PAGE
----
I just came back from Pader, Uganda, after the intense Rethink Relief workshop.
Pader belongs to the district of Gulu in Northern Uganda and it’s about 10 hours drive from Kampala through Lira. This region was devastated by a long war between the Lord Resistance Army and the government. This war harmed many Acholi communities, disrupted families and their homes. After several years living in displaced camps the Acholi people could go back but faced a difficult return and resettlement as coming back meant facing the devastation and the past fears.
Hall room at CCF House
View from the house
Our host, Caritas Gulu Archdiocese received all participants with a warm welcome and helped making this a great week! Rethink Relief brought together 16 nationalities and people with the most various backgrounds to focus on problems that communities face when returning from camps. We formed 5 teams, each with at least a design facilitator from the international organizers, an international participant, a local resident and a south sudanese refugee from Ayilo camp in the district of Adjumani, Northern Uganda. The teams were divided in the topics of agriculture, rainwater harvesting, cooking, preventive healthcare and lighting.
Amongst the many activities:
..we heard six speakers representing different perspectives who came to tell us about their experience with the war and peace process in Northern Uganda.
..we visited the Technology centre in Pader.
..we had fun activities to open our minds and use our hands.
..we worked in teams.
..and we had a final ceremony with presentations and dance!
I worked on the Preventive Healthcare team. We worked on a broad concept to support the healthcare of refugees during the future period of return to their communities. Within this broad idea we designed something specific for safeguarding healthcare records of a refugee household. We designed a packaging to be distributed to everyone at a camp containing for example hand sanitizer and mosquito repellent for babies. This package should be beautifully illustrated with “positive living”* messages and can be used to store the healthcare records of everyone in the household.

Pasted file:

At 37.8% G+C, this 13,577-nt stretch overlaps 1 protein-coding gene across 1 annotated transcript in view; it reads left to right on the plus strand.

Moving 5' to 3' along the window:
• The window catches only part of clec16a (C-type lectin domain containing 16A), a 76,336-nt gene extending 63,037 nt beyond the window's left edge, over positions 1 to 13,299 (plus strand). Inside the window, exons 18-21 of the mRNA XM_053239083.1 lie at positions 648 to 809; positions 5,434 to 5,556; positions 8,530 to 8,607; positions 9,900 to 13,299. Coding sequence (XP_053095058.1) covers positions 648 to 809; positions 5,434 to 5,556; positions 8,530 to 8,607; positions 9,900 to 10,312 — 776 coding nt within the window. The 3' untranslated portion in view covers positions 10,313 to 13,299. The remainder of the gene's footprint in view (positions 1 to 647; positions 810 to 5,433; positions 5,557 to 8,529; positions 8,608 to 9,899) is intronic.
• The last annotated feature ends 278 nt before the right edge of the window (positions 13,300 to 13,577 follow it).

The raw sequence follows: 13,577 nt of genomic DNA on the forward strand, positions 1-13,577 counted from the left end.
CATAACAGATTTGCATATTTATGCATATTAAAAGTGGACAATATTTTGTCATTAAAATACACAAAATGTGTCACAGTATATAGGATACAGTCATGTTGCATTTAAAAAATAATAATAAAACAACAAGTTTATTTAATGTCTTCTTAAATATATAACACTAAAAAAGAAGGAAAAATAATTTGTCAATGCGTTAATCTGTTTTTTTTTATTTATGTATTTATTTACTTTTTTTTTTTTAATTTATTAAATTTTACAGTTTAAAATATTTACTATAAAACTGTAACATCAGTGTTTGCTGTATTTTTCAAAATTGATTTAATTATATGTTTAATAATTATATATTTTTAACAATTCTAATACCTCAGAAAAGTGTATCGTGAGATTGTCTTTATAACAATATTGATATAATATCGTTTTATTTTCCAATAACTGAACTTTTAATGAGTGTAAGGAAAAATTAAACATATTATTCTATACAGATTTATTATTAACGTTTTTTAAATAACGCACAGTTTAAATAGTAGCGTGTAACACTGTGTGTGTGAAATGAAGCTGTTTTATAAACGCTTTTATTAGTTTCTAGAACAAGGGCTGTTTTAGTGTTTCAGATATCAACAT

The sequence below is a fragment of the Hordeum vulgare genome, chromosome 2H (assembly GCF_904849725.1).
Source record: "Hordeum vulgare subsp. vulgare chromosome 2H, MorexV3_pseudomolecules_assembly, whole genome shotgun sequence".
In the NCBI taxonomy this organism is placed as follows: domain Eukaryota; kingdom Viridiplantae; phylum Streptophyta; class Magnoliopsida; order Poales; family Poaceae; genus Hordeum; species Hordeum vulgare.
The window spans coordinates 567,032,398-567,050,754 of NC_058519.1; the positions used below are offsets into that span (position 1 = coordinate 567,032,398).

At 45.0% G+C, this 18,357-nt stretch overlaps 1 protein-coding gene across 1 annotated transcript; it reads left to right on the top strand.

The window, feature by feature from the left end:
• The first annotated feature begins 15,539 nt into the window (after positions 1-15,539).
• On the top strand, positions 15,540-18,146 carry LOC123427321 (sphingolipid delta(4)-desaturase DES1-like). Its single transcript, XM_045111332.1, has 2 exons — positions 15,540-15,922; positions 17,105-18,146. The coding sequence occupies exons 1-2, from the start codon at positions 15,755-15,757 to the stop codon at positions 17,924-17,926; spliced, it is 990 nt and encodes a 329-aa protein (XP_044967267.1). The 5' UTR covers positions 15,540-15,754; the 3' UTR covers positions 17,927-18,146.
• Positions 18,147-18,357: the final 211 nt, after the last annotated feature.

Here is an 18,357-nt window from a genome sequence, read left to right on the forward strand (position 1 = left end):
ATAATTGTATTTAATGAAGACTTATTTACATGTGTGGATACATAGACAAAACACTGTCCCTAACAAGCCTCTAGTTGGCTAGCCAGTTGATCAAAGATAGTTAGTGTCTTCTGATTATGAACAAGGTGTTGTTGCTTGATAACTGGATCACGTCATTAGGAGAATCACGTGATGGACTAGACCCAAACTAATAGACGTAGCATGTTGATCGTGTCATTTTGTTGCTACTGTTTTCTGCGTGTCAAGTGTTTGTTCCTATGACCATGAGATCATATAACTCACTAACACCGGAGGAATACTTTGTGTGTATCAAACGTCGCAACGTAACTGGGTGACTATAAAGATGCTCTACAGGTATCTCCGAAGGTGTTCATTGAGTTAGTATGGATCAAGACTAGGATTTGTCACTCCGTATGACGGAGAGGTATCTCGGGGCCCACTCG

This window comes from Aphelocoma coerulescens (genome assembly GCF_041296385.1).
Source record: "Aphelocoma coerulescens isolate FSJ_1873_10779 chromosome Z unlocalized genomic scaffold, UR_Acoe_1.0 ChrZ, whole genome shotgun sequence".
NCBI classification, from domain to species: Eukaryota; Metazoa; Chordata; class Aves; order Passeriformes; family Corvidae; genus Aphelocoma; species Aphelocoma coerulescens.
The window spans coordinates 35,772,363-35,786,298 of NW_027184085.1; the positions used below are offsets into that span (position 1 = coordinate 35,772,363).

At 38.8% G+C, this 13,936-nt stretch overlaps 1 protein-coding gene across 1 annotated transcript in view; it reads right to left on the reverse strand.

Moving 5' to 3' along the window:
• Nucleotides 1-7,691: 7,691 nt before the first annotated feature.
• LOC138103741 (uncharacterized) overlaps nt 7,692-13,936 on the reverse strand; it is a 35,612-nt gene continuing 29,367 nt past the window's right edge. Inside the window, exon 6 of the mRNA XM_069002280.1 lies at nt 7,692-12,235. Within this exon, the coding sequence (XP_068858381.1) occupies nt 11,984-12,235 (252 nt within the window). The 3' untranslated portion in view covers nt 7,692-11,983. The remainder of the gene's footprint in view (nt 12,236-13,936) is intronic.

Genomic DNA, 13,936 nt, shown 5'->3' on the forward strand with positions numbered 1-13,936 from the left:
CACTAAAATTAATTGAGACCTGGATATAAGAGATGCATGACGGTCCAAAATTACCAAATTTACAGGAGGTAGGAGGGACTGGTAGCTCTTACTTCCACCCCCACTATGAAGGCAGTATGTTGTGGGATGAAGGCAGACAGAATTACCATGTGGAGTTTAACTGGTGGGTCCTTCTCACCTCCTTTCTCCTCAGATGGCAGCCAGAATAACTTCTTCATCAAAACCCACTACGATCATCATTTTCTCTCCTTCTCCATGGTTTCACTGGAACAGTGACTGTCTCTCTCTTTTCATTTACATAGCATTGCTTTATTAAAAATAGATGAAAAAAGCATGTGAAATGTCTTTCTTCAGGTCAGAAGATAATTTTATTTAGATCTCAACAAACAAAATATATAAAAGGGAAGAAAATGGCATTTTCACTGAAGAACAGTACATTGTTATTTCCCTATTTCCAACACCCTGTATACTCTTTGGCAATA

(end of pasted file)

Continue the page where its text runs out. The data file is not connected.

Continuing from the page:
One of our considerations was to care for the HIV diagnosed patients. There is a tremendous stigma created around HIV. If you are diagnosed positive you will leave the healthcare facilities carrying a huge box containing some condoms, a tiny leaflet of “positive living” some water tablets and a white jerrycan. A white jerrycan will condemn you to be looked at and be segregated.
The package we designed should replace the need to carry this differentiated equipment home. It can be hung like a poster at home and can be transported when necessary. Everyone should have one.
* Positive living messages we though of include: how to make your own hand sanitizer, how often to feed your baby, how to wash hands and why to use a mosquito net
Thank you everyone!